18. Depth-resolved phase retardation measurements for laser-assisted non-ablative cartilage reshaping

    International Nuclear Information System (INIS)

    Youn, Jong-In; Vargas, Gracie; Wong, Brian J F; Milner, Thomas E

    2005-01-01

    Since polarization-sensitive optical coherence tomography (PS-OCT) is emerging as a new technique for determining phase retardation in biological materials, we measured phase retardation changes in cartilage during local laser heating for application to laser-assisted cartilage reshaping. Thermally-induced changes in phase retardation of nasal septal cartilage following Nd:YAG laser irradiation were investigated using a PS-OCT system. A PS-OCT system and infrared imaging radiometer were used to record, respectively, depth-resolved images of the Stokes parameters of light backscattered from ex vivo porcine nasal septal cartilage and radiometric temperature changes following laser irradiation. PS-OCT images of cartilage were recorded before (control), during and after laser irradiation. From the measured Stokes parameters (I, Q, U and V), an estimate of the relative phase retardation between two orthogonal polarizations was computed to determine birefringence in cartilage. Phase retardation images of light backscattered from cartilage show significant changes in retardation following laser irradiation. To investigate the origin of retardation changes in response to local heat generation, we differentiated two possible mechanisms: dehydration and thermal denaturation. PS-OCT images of cartilage were recorded after dehydration in glycerol and thermal denaturation in heated physiological saline. In our experiments, observed retardation changes in cartilage are primarily due to dehydration. Since dehydration is a principal source for retardation changes in cartilage over the range of heating profiles investigated, our studies suggest that the use of PS-OCT as a feedback control methodology for non-ablative cartilage reshaping requires further investigation

  19. Technical Report: Correlation Between the Repair of Cartilage and Subchondral Bone in an Osteochondral Defect Using Bilayered, Biodegradable Hydrogel Composites

    NARCIS (Netherlands)

    Lu, S.; Lam, J.; Trachtenberg, J.E.; Lee, E.J.; Seyednejad, H.; Beucken, J.J.J.P van den; Tabata, Y.; Kasper, F.K.; Scott, D.W.; Wong, M.E.; Jansen, J.A.; Mikos, A.G.

    2015-01-01

    The present work investigated correlations between cartilage and subchondral bone repair, facilitated by a growth factor-delivering scaffold, in a rabbit osteochondral defect model. Histological scoring indices and microcomputed tomography morphological parameters were used to evaluate cartilage and

  20. The effect of tissue-engineered cartilage biomechanical and biochemical properties on its post-implantation mechanical behavior

    NARCIS (Netherlands)

    Khoshgoftar, M.; Wilson, W.; Ito, K.; Donkelaar, C.C. van

    2013-01-01

    The insufficient load-bearing capacity of today's tissue-engineered (TE) cartilage limits its clinical application. Focus has been on engineering cartilage with enhanced mechanical stiffness by reproducing native biochemical compositions. More recently, depth dependency of the biochemical content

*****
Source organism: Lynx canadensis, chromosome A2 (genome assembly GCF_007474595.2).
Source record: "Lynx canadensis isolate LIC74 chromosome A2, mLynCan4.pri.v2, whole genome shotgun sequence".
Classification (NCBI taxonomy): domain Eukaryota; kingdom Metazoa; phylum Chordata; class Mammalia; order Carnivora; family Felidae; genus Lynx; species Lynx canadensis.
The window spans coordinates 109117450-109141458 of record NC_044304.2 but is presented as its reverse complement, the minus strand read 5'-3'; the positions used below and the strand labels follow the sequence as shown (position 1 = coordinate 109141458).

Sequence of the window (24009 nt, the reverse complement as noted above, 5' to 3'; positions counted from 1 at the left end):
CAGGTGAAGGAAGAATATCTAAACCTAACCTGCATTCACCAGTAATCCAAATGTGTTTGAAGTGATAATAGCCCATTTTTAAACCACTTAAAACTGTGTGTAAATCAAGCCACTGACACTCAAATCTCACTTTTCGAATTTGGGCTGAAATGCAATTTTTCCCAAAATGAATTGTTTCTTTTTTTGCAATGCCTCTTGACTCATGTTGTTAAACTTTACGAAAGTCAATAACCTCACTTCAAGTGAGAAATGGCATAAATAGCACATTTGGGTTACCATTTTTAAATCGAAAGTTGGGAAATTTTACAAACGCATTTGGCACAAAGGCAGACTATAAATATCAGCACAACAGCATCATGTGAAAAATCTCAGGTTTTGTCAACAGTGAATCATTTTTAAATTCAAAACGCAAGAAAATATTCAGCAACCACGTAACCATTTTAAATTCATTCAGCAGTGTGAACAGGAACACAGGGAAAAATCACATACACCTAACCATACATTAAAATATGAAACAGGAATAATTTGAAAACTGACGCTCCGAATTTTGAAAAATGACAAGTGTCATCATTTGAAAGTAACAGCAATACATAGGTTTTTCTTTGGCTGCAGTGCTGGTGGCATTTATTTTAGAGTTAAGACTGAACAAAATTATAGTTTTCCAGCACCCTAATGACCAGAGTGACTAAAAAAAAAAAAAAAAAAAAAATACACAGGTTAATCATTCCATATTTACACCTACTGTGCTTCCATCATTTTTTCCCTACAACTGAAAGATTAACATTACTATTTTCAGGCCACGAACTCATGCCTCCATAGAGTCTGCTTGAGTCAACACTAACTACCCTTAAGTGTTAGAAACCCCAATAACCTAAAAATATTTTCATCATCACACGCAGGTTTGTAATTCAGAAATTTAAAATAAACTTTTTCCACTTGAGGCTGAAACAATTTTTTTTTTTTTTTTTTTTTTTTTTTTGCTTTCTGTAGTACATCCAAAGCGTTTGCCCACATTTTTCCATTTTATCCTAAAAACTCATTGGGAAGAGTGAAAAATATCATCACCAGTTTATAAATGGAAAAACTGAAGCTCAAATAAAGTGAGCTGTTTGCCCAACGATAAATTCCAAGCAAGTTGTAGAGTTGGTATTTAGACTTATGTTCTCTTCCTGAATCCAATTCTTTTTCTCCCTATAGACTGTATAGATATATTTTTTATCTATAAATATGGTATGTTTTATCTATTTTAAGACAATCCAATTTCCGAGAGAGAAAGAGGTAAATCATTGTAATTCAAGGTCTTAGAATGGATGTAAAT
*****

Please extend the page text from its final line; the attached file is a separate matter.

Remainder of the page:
1. Transport of Iodine Is Different in Cartilage and Meniscus.

    Science.gov (United States)

    Honkanen, J T J; Turunen, M J; Tiitu, V; Jurvelin, J S; Töyräs, J

    2016-07-01

    Contrast enhanced computed tomography (CECT) has been proposed for diagnostics of cartilage and meniscus injuries and degeneration. As both tissues may be imaged simultaneously, CECT could provide a method for comprehensive evaluation of knee joint health. Since the composition and structure of cartilage and meniscus are different, we hypothesize that transport characteristics of anionic contrast agents also differ between the tissues. This would affect interpretation of CECT images and warrants investigation. To clarify this, we aimed to determine the transport kinematics of anionic iodine (q = -1, M = 126.9 g/mol), assumed to not be significantly affected by the steric hindrance, thus providing faster transport than large molecule contrast agents (e.g., ioxaglate). Cylindrical samples (d = 6 mm, h = 2 mm) were prepared from healthy bovine (n = 10) patella and meniscus, immersed in isotonic phosphate-buffered NaI solution (20 mgI/mL), and subsequently imaged with a micro-CT at 20 time points up to 23 h. Subsequently, normalized attenuation and contrast agent flux, as well as water, collagen, and proteoglycan (PG) contents in the tissues were determined. Normalized attenuation at equilibrium was higher (p = 0.005) in meniscus. Contrast agent flux was lower (p = 0.005) in the meniscus at 10 min, but higher (p meniscus was different, especially between the first 2 hours after the immersion. This is an important finding which should be considered during simultaneous CECT of cartilage and meniscus.

  2. Spontaneous oscillations in microfluidic networks

    Science.gov (United States)

    Case, Daniel; Angilella, Jean-Regis; Motter, Adilson

    2017-11-01

    Precisely controlling flows within microfluidic systems is often difficult which typically results in systems being heavily reliant on numerous external pumps and computers. Here, I present a simple microfluidic network that exhibits flow rate switching, bistablity, and spontaneous oscillations controlled by a single pressure. That is, by solely changing the driving pressure, it is possible to switch between an oscillating and steady flow state. Such functionality does not rely on external hardware and may even serve as an on-chip memory or timing mechanism. I use an analytic model and rigorous fluid dynamics simulations to show these results.

  3. General features of spontaneous baryogenesis

    Science.gov (United States)

    Arbuzova, Elena

    2017-04-01